The sunlight fell across the brown and gold pebbles at the bottom of the pool, and lit the speckle-feathered plumage of the young robin. He perched beside the waterfall to sip delicately from the upper pool, then hopped further down to sit companionably beside the large frog squatting on a flat boulder.
The adult male, unimaginatively called Robbie, was busy all the time collecting food, breaking the mealworms into tiny pieces and taking them to the youngster, who is the same size as his father. Robbie clearly has at least one other baby to feed, as from time to time he flew off to the shrubbery at the far end of the garden. This baby, though, has started following the supplier of food and sat watching me for a while without any anxiety.
No wonder Robbie appears regularly when I'm in the garden. I caught a brief glimpse of another adult robin in the lower branches of the juniper. I wasn't sure at first whether it was another baby, as it gave a cursory dip to Robbie, and he stuffed a mealworm into its beak. But when she flew away I saw she was his mate, looking very thin, presumably from sitting on the next batch of eggs.
The common spread out like a field of gold in all directions, bright with buttercups. Here and there dandelion heads stood above the grass, like translucent silver filigree lanterns in the sunlight, ready to send their gossamer stars floating away as soon as the breeze is strong enough.
Today was almost totally still, only a faint breath of wind stirring the hanging lime leaves lining the lanes. The trees of the copse have come fully into leaf, oak and sycamore, completely hiding the rooks' nests.
There was no sight or sound of the birds here, but dark shapes among the buttercups identified the rooks on the ground, wading through the flowers. On one of the mown grass tracks an adult fed a huge baby, who crouched and fluttered his wings appealingly.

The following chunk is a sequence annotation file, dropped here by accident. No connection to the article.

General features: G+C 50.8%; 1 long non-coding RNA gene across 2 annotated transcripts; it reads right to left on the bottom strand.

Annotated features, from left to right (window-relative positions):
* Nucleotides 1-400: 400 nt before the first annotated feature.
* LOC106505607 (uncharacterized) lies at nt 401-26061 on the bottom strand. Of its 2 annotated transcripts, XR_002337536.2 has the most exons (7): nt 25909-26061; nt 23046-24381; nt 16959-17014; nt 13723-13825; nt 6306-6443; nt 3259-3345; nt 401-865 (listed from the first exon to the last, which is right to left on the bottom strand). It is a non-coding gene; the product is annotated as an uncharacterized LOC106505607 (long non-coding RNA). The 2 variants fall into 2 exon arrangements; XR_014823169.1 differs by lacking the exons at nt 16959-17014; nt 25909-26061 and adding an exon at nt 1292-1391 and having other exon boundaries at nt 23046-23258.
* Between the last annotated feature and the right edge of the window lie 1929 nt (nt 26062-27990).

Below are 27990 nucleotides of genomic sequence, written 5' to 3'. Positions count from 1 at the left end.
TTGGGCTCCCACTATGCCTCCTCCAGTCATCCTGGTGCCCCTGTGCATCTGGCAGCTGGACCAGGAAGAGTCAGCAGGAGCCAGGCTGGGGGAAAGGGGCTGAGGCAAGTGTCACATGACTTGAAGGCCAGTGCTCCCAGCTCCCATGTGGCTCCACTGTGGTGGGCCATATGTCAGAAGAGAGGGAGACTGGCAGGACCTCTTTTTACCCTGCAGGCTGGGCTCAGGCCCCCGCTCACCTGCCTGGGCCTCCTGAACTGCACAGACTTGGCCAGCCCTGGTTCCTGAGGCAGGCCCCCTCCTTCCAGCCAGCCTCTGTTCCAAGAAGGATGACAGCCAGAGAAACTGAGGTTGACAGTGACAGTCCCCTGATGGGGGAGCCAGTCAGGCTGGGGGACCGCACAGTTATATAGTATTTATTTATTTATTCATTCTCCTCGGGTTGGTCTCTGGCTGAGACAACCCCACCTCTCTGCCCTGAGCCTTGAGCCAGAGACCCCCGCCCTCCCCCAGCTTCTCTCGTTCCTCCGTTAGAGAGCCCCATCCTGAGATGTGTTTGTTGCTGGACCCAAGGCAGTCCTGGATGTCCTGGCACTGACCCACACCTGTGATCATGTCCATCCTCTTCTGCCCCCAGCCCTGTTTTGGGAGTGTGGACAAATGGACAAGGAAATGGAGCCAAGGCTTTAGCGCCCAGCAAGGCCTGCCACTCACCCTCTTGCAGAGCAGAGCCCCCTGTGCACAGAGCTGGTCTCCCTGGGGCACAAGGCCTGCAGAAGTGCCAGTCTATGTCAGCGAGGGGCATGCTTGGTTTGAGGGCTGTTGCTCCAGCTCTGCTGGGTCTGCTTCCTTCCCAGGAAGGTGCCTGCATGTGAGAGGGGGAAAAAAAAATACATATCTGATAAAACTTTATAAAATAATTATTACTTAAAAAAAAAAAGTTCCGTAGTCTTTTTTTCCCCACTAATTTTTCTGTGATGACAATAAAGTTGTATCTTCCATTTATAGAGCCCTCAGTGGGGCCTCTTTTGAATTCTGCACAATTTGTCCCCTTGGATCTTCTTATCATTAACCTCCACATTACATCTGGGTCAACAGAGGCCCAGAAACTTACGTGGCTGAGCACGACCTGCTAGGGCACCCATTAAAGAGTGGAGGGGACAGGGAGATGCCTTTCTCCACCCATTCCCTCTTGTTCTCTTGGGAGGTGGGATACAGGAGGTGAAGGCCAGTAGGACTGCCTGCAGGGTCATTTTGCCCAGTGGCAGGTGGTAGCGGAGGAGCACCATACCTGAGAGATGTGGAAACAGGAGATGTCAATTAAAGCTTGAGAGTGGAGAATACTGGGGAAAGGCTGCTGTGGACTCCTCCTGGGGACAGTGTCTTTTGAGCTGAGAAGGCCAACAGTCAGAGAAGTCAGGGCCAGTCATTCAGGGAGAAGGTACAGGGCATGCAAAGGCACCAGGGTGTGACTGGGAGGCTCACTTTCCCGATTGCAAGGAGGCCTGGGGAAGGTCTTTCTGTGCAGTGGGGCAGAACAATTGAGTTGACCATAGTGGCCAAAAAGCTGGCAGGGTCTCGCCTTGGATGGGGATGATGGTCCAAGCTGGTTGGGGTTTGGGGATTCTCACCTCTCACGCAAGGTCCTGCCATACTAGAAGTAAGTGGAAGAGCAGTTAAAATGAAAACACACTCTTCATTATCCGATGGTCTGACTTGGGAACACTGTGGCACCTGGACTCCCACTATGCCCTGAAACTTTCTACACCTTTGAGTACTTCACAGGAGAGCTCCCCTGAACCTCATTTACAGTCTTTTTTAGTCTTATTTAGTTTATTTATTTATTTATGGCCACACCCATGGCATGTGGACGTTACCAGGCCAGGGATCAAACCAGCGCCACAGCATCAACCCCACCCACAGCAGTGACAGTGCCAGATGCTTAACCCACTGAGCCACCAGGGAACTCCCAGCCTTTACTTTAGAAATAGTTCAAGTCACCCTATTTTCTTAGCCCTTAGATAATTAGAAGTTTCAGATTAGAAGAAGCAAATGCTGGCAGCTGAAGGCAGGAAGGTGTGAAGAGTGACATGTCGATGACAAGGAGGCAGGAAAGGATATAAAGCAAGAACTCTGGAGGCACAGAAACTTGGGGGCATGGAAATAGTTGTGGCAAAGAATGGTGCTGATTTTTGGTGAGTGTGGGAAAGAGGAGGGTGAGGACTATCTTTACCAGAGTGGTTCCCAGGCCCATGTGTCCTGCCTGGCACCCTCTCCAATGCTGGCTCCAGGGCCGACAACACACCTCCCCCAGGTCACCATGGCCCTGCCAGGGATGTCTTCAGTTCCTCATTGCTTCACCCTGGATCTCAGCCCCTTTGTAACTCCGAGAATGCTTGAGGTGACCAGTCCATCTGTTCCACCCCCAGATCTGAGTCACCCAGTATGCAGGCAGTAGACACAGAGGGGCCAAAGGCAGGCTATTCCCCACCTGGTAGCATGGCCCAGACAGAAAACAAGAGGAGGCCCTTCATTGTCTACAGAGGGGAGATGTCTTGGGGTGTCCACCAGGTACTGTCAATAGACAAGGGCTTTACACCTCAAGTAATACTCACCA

In the distance, towards the hawthorn hedge of pinkish-white that leads towards the town, there was the slow flicker of a tail as one of the cows tried to sweep away those irritating flies. Many of them were lying down, barely visible among the buttercups. There a pair of fur-edged ears twitched, there a round flank hump shifts, and that's all that showed their presence.
The harsh clattering cry made me hurry out in time to see a magpie fly off, leaving the garden temporarily empty of other birds.
Magpies first put in an occasional visit here in 2010. In 2011 they built a nest in the far end of the fir trees beyond the garden, but it's only this year that their presence has become so noticeable. I am afraid that we've been added to a regular route of theirs, as the magpie was here yesterday too.
That may be another reason why Bertie, my back garden blackbird, is so alert. Recently, I saw his mate, Bella, standing awkwardly on the edge of the terrace, head twisted back as she scanned the surroundings. Suddenly she shot away, and a few seconds later a magpie stood where she had. The sudden exchange of a small black bird to a large black and white one brought home the enormous difference in size between them.
I wonder too if the presence of the magpies and their young in the fir trees has effected the blackbirds' breeding programme. Perhaps it's why the current nest isn't in my garden.